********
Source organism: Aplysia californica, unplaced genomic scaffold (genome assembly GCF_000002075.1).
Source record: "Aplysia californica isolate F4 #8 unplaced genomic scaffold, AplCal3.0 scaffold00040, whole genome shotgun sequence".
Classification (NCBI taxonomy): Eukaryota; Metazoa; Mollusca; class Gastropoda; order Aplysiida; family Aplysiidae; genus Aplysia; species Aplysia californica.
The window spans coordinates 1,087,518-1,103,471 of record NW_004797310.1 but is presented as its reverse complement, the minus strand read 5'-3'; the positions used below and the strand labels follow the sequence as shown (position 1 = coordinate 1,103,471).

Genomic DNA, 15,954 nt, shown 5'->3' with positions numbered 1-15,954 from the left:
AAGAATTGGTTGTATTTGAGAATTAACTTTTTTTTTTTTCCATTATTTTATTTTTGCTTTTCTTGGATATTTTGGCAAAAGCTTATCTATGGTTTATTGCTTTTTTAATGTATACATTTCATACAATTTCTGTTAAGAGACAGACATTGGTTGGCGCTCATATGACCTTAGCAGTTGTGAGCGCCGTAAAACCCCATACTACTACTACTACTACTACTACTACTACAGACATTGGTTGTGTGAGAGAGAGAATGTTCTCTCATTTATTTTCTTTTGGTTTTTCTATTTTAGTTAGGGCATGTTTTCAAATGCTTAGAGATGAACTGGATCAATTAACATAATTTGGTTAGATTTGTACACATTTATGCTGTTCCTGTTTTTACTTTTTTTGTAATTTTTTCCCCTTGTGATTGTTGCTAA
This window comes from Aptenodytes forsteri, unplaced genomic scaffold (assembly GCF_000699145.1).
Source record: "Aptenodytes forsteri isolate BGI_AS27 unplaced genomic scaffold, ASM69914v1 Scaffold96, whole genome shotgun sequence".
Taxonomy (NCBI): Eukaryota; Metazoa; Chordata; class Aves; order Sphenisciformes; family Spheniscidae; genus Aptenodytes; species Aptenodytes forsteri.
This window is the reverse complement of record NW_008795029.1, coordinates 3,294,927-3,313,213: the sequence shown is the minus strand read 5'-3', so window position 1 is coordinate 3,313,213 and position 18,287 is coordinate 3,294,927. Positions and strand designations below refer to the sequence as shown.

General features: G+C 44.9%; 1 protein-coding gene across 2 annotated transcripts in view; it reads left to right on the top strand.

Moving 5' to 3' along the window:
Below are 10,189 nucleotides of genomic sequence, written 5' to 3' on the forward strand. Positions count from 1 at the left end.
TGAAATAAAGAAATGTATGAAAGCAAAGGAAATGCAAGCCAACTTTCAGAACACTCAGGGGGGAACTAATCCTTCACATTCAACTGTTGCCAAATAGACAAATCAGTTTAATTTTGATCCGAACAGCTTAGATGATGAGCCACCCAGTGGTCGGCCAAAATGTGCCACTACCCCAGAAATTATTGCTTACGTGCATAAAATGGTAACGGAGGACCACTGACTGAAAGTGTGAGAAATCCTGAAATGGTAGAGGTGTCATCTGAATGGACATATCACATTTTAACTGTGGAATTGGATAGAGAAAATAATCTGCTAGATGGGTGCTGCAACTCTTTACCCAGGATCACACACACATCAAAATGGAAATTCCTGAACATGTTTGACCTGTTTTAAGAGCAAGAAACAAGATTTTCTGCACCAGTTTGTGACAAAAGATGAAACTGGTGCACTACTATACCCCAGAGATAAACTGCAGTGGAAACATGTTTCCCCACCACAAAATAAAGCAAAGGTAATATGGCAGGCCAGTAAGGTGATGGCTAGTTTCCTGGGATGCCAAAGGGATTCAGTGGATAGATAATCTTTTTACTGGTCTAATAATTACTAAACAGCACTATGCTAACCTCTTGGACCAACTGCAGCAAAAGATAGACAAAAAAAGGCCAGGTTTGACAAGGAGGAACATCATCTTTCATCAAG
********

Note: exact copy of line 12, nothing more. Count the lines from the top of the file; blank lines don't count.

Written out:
Moving 5' to 3' along the window: